Most games on tablets are, for lack of a better word, crap. Developers either lazily shove a game that needs a controller into a touchscreen, hide behind “free-to-play” as an excuse not to fix balance issues, or just shamelessly knock off something popular and hope players are either too lazy or too dumb to notice the difference.
But not Rymdkapsel. In fact, this game costs four bucks and is worth every penny; it’s an engaging and weird mix of tower defense, Tetris, and real-time strategy that’s unlike anything you’ve played before.
The first thing that stands out about Rymdkapsel (which is Swedish for “space capsule”) is that you’ve got three goals that can be achieved in the course of the game: You can unlock all four “monoliths”, survive twenty-eight waves of attacks, or unlock all the monoliths in forty-five minutes. That’s it; once you finish all three, the game even has a “The End” screen for you. You do this by building corridors and resource producing units off those corridors; needless to say, you need to constantly be turning out resources to build corridors and more resource production units, although you will run out of one resource eventually.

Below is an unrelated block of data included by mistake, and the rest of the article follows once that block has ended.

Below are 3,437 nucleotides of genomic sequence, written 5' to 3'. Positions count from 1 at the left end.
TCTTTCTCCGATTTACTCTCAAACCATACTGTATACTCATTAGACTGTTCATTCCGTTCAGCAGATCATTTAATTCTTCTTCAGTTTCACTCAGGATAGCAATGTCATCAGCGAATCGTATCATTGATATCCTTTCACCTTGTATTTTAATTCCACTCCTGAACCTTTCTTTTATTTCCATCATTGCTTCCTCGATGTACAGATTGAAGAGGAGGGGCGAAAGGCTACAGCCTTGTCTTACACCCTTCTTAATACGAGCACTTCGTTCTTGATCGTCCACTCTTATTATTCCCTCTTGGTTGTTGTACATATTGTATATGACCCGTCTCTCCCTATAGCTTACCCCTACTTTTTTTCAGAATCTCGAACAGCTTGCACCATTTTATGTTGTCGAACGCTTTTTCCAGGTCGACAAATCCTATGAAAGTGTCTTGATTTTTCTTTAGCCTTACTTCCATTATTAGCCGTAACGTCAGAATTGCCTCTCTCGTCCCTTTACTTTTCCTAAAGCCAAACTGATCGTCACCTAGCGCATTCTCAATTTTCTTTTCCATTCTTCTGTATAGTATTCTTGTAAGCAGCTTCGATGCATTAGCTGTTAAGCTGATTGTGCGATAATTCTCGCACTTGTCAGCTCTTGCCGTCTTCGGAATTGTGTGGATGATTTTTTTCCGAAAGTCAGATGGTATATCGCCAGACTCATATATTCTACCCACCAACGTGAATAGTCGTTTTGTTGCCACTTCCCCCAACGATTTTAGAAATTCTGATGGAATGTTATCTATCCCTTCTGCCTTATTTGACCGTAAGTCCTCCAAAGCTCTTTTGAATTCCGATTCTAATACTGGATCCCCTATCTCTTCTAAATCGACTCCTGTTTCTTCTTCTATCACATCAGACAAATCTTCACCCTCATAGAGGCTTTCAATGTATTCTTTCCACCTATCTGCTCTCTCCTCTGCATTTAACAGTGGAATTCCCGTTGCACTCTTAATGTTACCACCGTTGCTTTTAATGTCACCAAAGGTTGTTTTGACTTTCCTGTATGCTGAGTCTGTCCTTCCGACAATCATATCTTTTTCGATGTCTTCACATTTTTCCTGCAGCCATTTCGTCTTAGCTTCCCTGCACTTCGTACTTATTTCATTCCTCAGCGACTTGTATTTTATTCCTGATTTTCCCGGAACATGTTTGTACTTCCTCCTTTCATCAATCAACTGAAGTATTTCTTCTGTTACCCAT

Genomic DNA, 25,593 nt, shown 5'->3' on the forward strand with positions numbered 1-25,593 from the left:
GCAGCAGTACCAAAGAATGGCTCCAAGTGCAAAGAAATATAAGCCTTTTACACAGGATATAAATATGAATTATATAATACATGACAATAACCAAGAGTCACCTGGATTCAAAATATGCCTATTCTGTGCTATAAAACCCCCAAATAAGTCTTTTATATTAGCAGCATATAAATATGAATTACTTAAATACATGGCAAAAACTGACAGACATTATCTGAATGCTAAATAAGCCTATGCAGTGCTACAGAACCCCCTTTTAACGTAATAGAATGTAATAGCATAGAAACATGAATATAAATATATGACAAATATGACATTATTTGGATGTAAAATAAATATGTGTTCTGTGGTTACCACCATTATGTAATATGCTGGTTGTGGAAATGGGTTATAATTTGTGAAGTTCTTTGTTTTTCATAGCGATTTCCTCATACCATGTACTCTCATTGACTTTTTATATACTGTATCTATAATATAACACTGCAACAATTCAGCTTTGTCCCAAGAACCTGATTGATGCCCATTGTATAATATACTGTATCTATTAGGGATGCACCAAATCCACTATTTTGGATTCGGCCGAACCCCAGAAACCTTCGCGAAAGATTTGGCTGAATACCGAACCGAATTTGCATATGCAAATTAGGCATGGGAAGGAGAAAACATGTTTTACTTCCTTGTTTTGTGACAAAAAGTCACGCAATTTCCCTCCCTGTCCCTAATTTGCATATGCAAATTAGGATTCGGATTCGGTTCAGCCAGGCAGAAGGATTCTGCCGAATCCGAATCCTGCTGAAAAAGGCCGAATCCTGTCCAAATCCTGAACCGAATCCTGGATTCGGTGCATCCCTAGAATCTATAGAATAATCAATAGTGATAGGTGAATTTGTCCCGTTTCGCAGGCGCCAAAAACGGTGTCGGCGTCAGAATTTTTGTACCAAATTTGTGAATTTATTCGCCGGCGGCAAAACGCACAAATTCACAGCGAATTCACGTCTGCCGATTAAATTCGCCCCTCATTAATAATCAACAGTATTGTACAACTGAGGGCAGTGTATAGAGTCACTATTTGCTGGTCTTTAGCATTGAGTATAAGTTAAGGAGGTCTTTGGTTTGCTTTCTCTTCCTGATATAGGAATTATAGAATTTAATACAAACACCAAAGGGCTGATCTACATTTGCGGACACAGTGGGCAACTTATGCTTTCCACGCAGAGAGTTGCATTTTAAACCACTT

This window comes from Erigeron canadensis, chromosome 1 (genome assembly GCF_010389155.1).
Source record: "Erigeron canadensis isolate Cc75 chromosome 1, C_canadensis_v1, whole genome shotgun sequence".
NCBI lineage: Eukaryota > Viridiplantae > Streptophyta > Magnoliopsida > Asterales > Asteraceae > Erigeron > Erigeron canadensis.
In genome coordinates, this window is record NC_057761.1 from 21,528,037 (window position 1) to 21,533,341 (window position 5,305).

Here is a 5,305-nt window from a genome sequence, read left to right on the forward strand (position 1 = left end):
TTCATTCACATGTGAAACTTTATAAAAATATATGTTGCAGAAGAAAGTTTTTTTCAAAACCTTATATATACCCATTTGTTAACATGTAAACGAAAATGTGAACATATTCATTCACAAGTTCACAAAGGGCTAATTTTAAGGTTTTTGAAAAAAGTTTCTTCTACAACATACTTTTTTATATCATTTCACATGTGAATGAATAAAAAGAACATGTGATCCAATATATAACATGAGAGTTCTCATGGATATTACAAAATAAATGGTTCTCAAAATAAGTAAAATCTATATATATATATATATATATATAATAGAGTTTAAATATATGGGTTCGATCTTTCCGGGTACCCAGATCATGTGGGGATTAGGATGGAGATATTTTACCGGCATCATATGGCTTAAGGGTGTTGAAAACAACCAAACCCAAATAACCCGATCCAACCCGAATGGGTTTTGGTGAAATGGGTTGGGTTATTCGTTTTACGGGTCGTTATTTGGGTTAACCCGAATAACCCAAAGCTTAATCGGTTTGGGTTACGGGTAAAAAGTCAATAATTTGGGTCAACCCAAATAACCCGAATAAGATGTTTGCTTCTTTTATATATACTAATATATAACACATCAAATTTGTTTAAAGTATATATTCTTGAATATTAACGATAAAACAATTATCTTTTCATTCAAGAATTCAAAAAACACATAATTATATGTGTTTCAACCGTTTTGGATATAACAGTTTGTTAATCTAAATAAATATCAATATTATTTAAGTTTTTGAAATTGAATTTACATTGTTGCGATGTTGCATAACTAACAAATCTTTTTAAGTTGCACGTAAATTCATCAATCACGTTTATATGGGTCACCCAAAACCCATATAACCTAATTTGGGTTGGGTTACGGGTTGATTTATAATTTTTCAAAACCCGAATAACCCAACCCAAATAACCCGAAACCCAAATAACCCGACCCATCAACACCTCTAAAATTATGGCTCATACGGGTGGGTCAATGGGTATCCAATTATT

Oh, and everything is a tetromino, so you’ll also have to figure out how to cram the units and corridors you need in tiny amounts of space, even while figuring out how to fight the nasty aliens on their way to kill your minions. It sounds frantic, on paper, but the game is surprisingly calming, thanks to both the slow pace, at first, and the score and design decisions. It’s a minimalist and surprisingly calming game:
Despite the goals, there’s no defined end-game; the game essentially goes until all your little minions are blown apart by the swarms of space eels that attack at shorter and shorter intervals. They die with a little “EEK!” sound too; you kinda feel bad.
That said, there’s nothing quite like this game. It’s been available for PlayStation-certified devices since July, and is now on iOS and Android. And if nothing else, it’s a good demonstration of what tablets can do, when developers think outside fads.